FOR IMMEDIATE RELEASE: 04/18/2005
San Francisco, CA: Stephanie Roth, a mining activist in Romania, has been awarded the Goldman Environmental Prize. Considered the Nobel Prize for the Environment, the Goldman Environmental Prize is awarded each year to outstanding grassroots environmentalists from each of the six continental regions. Roth is this year's European winner. The award draws attention to the considerable environmental and human impacts of gold mining.
Roth is being recognized for her work with the community group Alburnus Maior, in support of landowners and farmers in Rosia Montana, Romania who oppose the development of a cyanide leach gold mine. If constructed by Toronto-based Gabriel Resources, Rosia Montana would become Europe's largest open-pit gold mine operation. The proposed mine would transform the densely inhabited valley of Rosia Montana into four open pits and the neighboring Corna Valley into an unlined tailings pond for mine waste, and displace more than 2,000 people.
Working with local farming families who oppose the mine and refuse to sell their lands, Roth has helped build a strong civil society movement across Romania grounded in grassroots organizing. Religious leaders and archaeologists have spoken out against the project, which would destroy churches, cemeteries, Roman sites, and other archaeological treasures.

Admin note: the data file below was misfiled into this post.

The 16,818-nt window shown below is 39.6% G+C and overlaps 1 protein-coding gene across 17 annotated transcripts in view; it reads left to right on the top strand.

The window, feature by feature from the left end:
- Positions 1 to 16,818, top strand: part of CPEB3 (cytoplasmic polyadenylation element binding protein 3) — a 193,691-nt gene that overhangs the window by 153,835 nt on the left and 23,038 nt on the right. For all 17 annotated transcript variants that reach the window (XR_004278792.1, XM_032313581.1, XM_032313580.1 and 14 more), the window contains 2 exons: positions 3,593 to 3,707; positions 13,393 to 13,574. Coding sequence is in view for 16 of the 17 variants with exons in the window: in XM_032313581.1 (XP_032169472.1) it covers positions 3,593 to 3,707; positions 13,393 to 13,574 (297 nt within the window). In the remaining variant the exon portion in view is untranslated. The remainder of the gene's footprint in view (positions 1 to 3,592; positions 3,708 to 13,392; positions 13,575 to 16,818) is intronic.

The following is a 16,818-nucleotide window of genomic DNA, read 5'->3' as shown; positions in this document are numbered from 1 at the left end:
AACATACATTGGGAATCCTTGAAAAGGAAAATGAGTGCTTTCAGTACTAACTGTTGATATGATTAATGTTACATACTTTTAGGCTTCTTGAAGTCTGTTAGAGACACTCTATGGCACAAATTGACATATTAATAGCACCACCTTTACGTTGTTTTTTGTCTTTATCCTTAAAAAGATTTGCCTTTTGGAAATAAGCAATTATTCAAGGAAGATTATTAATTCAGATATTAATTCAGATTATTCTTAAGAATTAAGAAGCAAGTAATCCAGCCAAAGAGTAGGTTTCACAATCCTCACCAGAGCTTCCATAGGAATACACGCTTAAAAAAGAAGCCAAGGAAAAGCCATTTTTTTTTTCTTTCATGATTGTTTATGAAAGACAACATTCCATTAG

Faced with such strong opposition and an inability to secure environmental permits for the mine, Gabriel Resources' stock price plummeted in May 2004. But a few months later, Denver-based Newmont Mining Company — the world's largest gold producer –agreed to buy a 10 percent stake in Gabriel which immediately boosted Gabriel Resources' stock price. Community opposition to the project remains strong and clear, and the residents of Rosia Montana are prepared to fight for their land, culture, and way of life.
EARTHWORKS, a Washington-DC based environmental organization, has worked with Stephanie Roth and Alburnus Maior in their efforts to protect Rosia Montana from irresponsible mining development. Alburnus Maior is also a member of the No Dirty Gold campaign.
Each winner receives a $125,000 award.
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